Life insurance rates are based on a variety of different factors that when combined go into determining the premium you’ll pay. Originally, this list was a top 10, but thanks to a reader of InsuranceHotline.com, we realized we missed one! So without further ado, we’ve detailed 11 of the most common factors that go into determining your life insurance rate.
- Related Read: Life Insurance Tips—Reasons to Buy Right Now
1. Your Age.
All things being equal, the younger you are the lower your rate will be which is why insurance experts often recommend buying a policy young.
- Related Read: Why You’re Never Too Old to Consider Life Insurance
2. Your Health History.
If you have a history of any kind of chronic disease or other ongoing health issues, it could result in higher rates.
3. Your Current Health.
You will generally have to go through a medical exam to look for things like high blood pressure or other health concerns that might be a sign of future problems. People who are currently in good health will typically see lower rates.
4. Your Weight.
If you are overweight or obese based on a height to weight ratio scale, you may pay more for your life insurance coverage as there is a greater chance for future health problems.
- Related Read: VIDEO—Five Life Insurance Questions Answered
5. Your Occupation.
If you happen to be a race car driver, insurance companies have good reason to see your job as a bit risky. Certain dangerous occupations may result in an increase in rates or even denial of coverage because they carry such a heavy risk of accidental death.
Smokers pay more for life insurance simply because of the many health risks inherent in the habit. If you quit smoking, you can qualify for lower rates within a year—just one of the good reasons to quit.
Heavy alcohol consumption can also take a major toll on your health. That is why insurance companies ask about your drinking habits as well as smoking habits. Those who drink more are likely to pay more for their insurance rates.
8. Your Hobbies.
High-risk recreational activities, like skydiving, hang gliding, rock climbing, and scuba diving may increase your adrenaline, but it could also increase your life insurance rates. However, each insurer is different; where one life insurer may consider your hobby high risk, another may not.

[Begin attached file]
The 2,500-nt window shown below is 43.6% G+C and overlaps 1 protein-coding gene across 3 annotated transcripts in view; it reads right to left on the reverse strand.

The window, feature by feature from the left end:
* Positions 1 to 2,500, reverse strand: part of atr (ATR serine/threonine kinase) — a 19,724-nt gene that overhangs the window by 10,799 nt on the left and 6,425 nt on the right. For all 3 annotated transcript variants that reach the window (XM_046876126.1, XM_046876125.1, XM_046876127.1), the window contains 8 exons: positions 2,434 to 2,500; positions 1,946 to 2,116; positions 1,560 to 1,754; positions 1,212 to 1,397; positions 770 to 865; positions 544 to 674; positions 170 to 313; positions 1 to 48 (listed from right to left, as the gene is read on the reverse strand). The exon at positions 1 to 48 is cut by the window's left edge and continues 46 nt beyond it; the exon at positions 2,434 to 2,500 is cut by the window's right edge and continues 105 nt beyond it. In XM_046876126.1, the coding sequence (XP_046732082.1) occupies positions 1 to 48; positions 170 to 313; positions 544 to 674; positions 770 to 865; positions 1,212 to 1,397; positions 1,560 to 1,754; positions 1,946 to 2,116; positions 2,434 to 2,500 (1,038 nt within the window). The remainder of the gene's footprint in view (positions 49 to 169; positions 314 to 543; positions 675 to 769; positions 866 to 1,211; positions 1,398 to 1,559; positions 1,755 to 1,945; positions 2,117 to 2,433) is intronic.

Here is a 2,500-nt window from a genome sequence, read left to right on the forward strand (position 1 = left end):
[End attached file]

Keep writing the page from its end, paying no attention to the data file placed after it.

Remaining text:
9. Your Family History.
Those with a major family history of serious illnesses such as heart disease and cancer, may find they pay more for life insurance.
10. Your Gender.
Women live longer than men as a general rule, which means they will pay generally lower rates for life insurance.
11. The Policy Itself.
The longer the term of the policy and the larger the amount of the death benefit the more you will pay for it. Simply put, this is because the risk that you will die during the policy term is higher for a Term 30 policy (a policy that covers you for 30 years) than a policy that covers you for 10 years (a Term 10 policy.) In addition, the more the death benefit (i.e. the amount that will be paid out to your beneficiaries), the more you will be charged for coverage. Long term policies are more expensive than short term policies, and whole, or permanent life insurance is generally more expensive than term life insurance.
How much impact each of these factors has on your life insurance rates depends on how the insurance company rates each factor and also on the combined effect of multiple factors. Each insurance policy is rated on a case-by-case basis, and no two life insurers will be the same. It’s for this reason that it’s prudent that you compare life insurance quotes and shop around.